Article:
Innovation will come from embracing existing political structure, not trying to work around it
As a result of the pitiful COVID-19 pandemic response, incompetent national leadership all around and a polarized populace like no other, our country is amidst one of the worst bouts in history. We need directed leadership and purpose to build out of this rut.
You might look to the west coast and think, “our technology sector is booming,” only to realize that the innovations promised in futuristic cinema for 2020 (flying cars, hyperloops, delivery drones) are still far off in the future. Even worse than that, we weren’t able to attach enough strings to face-sized pieces of cloth in response to a pandemic. Is this an issue of the current administration? No, it is endemic to the current state of America. This is the premise of Marc Andreesen’s essay “It’s Time to Build.” He argues that America has been stagnant for too long – unprepared and unwilling to innovate, develop and build further.
The barrier is twofold: an excess of political infrastructure and a paltry amount of willingness to change. While Andreesen’s overall critique rings true, he misses the solution by a mile: it is not the lack of politics that will solve our reputation, but rather the reinvigoration of purposeful politics that can instill once again the desire to build.
Andreesen’s issue is regulatory capture – the many hurdles placed in front of those who wish to innovate. He argues these things need to be built, even if politicians object to them. To Andreesen, the only solution is to “separate the imperative to build these things from ideology and politics.” Andreesen’s wish to rid the country of convoluted politics might be the dream of libertarians and the like, but the solution doesn’t come in the absence of politics – the solution is politics. It’s widely agreed that we must work around the current paradigm of political infrastructure. To build again, America must lead in the undertaking of a process that has never been done before.
There is no country in existence that has ever been able to reindustrialize – that is, develop a strong manufacturing sector – after exiting into the post-industrial scene. But industry is the most necessary component to building infrastructure nationwide. To have the COVID tests, the flying cars, the nation of the future – a reindustrialized nation must be the plan. Abandoning the political process for the future is a valid path to follow: all countries that have industrialized have used instructions and support from the state. For the United States to successfully reindustrialize, it is necessary to use political structure, state funding and government support.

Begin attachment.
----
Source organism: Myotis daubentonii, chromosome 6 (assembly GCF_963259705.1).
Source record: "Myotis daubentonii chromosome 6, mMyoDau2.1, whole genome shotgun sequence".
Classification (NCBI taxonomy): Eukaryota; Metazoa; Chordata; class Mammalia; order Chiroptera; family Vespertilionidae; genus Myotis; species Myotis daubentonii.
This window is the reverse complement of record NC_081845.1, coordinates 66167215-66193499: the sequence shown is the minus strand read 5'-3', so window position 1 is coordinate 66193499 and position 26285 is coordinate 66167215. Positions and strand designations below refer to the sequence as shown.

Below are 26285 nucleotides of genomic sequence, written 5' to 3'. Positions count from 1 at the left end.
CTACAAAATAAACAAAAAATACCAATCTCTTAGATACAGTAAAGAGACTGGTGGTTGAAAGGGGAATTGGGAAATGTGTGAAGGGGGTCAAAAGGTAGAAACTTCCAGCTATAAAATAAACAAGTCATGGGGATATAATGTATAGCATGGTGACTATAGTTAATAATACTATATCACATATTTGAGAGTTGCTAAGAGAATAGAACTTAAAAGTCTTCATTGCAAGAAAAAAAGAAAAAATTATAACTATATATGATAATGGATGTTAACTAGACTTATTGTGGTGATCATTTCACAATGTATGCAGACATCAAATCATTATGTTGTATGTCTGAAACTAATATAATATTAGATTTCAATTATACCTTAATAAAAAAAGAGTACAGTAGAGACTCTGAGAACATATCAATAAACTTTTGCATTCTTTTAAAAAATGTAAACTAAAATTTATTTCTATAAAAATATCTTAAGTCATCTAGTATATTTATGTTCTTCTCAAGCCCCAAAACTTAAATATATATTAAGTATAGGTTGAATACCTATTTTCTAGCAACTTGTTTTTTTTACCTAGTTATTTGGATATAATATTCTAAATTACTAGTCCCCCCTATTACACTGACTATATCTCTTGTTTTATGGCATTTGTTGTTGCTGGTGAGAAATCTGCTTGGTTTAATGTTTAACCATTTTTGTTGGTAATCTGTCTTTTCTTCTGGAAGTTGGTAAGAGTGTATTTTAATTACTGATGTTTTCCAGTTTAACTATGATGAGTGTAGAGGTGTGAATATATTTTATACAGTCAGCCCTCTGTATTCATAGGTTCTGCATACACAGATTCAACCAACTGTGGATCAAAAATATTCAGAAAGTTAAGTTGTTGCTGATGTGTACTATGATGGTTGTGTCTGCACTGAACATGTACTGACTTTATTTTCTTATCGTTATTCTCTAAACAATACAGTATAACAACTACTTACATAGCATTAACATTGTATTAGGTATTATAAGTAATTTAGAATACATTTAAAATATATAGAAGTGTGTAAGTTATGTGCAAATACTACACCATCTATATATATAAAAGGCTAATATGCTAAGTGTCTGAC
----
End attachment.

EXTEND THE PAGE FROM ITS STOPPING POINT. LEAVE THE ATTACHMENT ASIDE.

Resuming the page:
The symptoms of political stagnation Andreessen posits are real issues. On the right, crony capitalism, oligopolies and offshoring of industry are holding back the innovation that allowed America to industrialize for the first time. On the left, which declares the public sector to be far superior to private industry, we see that public housing, transportation, education and hospitals are all inferior to private models. It is not the view of a centrist to believe both sides are falling short if one simultaneously believes both sides could serve much better – at least that’s what we glean from Andreesen’s critique.
But once again, Andreesen’s vision falls short. Venture capitalists have been funding start-ups for a while now (as the right would ask), but when it comes time to scale the companies choose to move production overseas. Medicare for All and Universal Basic Income finally came to the spotlight of the left’s politics, but the party ended up with a candidate that will declare neither on his platform. Rather, the issue in politics is purpose. There is no end goal – we have forgotten what we are building for.
If our purpose were to build sprawling cities with miles of skyscrapers every which way, we would’ve already done so. City skyscrapers aren’t inhabited by the people; they’re used by finance head-honchos for biannual branch reports. Though Andreesen might object, it seems like neither side wants 2020’s promised glass utopia. Rather, we want a world we’ve built ourselves that affords security and prosperity. Both sides envision it: the right’s ideal is to protect the people’s success while the left’s is to supplement those who haven’t reached it yet.
For the computer science students looking to innovate in the Valley, the future engineers hoping to invent the future and the political hopefuls aspiring to heal the nation’s division, this intersectionality is the mission. The solution is not, as Andreessen describes, to do away with the political sphere altogether. Rather, it is to embrace the political scene as the missing piece of America’s next step: directing the stagnant “swamp” with an actual vision.